But never had the drinking affected their shows. And neither had Addie and Zohn Yves’s breakup, his subsequent hookups. Verga thought the unspoken tension between them made the band sound better than ever.

Squinting against the spotlight glare, though, Verga saw Addie, across the stage, stumble backwards and then lurch forward, hitting the first verse chord right on time.

Verga trained her attention back to the bass. She’d never been a player who could get through songs on autopilot, like so many musicians she’d seen on stages and in basements across the country. And she didn’t feel like she’d improved much, if at all, since her audition, which she’d done on a lark. She suspected her place in the band was more about her Mohawk and all-black wardrobe than her playing.

But she did feel like her cooking was improving. That very night, after her first-time foray into lobster, she felt a pang of guilt that she liked cooking more than playing bass. The pang carried with it a weird humility: she knew people who would kill to be onstage at a big theater like the one she was playing, the kind the Festival of Hamburgers tour hit every night.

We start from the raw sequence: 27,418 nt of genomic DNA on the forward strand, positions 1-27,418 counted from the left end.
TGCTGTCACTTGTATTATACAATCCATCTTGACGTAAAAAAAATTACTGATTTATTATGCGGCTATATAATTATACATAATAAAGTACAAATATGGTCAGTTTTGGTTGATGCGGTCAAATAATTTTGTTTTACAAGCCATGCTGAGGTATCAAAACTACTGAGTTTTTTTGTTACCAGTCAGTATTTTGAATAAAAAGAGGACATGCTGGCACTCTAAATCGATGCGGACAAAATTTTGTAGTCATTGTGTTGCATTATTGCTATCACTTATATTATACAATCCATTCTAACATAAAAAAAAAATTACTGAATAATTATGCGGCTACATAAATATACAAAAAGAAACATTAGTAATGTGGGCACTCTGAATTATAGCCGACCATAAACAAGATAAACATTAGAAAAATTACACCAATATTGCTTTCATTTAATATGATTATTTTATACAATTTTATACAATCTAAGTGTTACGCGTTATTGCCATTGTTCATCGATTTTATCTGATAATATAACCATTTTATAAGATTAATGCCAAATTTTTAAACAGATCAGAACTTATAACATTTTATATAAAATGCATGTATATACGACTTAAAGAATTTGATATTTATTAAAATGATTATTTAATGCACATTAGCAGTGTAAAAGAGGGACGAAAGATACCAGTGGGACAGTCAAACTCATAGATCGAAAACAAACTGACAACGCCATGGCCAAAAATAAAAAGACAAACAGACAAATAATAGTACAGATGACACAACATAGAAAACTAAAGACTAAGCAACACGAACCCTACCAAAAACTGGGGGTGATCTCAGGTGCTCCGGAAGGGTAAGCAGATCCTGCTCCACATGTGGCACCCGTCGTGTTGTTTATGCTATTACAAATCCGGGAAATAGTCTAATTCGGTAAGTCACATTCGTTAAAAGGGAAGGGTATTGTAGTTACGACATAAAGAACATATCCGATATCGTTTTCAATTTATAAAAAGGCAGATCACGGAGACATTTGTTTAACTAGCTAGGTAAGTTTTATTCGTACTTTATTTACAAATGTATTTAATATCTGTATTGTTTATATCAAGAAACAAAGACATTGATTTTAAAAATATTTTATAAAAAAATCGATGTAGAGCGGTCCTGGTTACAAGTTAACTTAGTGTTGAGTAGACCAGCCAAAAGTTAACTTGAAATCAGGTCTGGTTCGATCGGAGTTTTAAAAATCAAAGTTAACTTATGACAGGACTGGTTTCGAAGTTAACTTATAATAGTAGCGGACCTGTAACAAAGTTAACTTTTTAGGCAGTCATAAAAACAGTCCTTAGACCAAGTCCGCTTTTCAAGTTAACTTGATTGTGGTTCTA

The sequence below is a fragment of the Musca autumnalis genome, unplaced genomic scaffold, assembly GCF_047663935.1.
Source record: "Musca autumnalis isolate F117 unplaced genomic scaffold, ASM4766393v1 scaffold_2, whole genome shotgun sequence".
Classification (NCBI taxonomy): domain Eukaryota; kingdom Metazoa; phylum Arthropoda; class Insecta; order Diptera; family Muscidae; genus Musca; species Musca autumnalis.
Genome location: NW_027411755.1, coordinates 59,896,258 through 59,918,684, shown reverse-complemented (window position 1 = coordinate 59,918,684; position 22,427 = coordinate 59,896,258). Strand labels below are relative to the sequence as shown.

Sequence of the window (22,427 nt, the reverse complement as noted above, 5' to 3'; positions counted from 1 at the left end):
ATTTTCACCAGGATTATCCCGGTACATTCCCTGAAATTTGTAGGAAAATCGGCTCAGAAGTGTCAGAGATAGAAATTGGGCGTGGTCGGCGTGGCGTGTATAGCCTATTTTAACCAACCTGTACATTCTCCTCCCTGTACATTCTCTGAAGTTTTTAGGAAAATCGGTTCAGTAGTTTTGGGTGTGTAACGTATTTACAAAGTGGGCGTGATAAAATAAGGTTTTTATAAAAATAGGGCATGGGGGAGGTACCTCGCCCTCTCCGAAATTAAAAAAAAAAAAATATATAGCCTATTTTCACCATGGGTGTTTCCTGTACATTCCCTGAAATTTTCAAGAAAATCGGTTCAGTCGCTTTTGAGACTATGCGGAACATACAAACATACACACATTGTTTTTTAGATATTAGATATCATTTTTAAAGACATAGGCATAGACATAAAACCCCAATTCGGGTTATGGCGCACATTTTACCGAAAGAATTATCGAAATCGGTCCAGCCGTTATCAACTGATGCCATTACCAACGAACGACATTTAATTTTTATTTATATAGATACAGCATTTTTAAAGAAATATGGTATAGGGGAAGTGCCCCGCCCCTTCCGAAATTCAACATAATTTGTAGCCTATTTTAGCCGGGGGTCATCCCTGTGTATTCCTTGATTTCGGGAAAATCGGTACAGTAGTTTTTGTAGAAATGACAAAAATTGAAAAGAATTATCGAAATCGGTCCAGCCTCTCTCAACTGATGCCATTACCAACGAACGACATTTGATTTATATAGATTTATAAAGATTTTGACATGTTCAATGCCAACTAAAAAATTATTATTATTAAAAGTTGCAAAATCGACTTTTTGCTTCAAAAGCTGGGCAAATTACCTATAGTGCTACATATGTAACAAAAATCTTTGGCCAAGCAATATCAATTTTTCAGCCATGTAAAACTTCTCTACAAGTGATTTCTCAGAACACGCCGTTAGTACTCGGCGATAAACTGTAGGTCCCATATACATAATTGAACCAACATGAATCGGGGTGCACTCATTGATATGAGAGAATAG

Everyone in Freedom Springs knew FoH, but they toured so long and hard that they were never in town, save brief periods of dormancy between legs. Verga didn’t think anyone in her band knew them even peripherally –they’d stumbled upon Greenspan playing the Kensington, liked what they heard, and asked them to open their forthcoming U.S. tour, with busses and theaters replacing their rickety Econoline and litterbox-smelling basements.

As the song ended, Verga braced herself for histrionics – a series of false endings, a noise jam, something different than the norm. These were part of Addie’s occasional screw-ups: such theater drove Zohn-Yves absolutely crazy.

But Addie ended the song quickly and easily.


Behind them, Wyatt thumped out the kick pattern for “Boehner Youth.”

He’d been doing his part to knit together the entire set, no dead space. It makes us sound more professional, he said, for the big audiences. Zohn-Yves took this personally – he thought the time between songs was his, designed specifically for broadcasting fake secularity which Verga thought had both lost and gained edge since the beginning of tour. When Greenspan played small spaces to nobody, his declarations had sounded more sinister and exaggerated than his normal tone and cadence. Now, in front of packed houses, he was at ease discussing extermination, ceding to the inevitable, the human sacrifice involved, all that – he wasn’t trying so hard. And perhaps believing his proclamations rather than parodying the rhetoric of the men behind curtains who manipulated the world. This belief disturbed Verga. And his hookups were a symptom.

The bass figure on “Boehner Youth” accented the drums’ drive. She caught Wyatt’s kick and latched on. He looked over his kit at her. Was she, like Addie across the way, too bright to be discerned as anything but a silhouette against spotlights?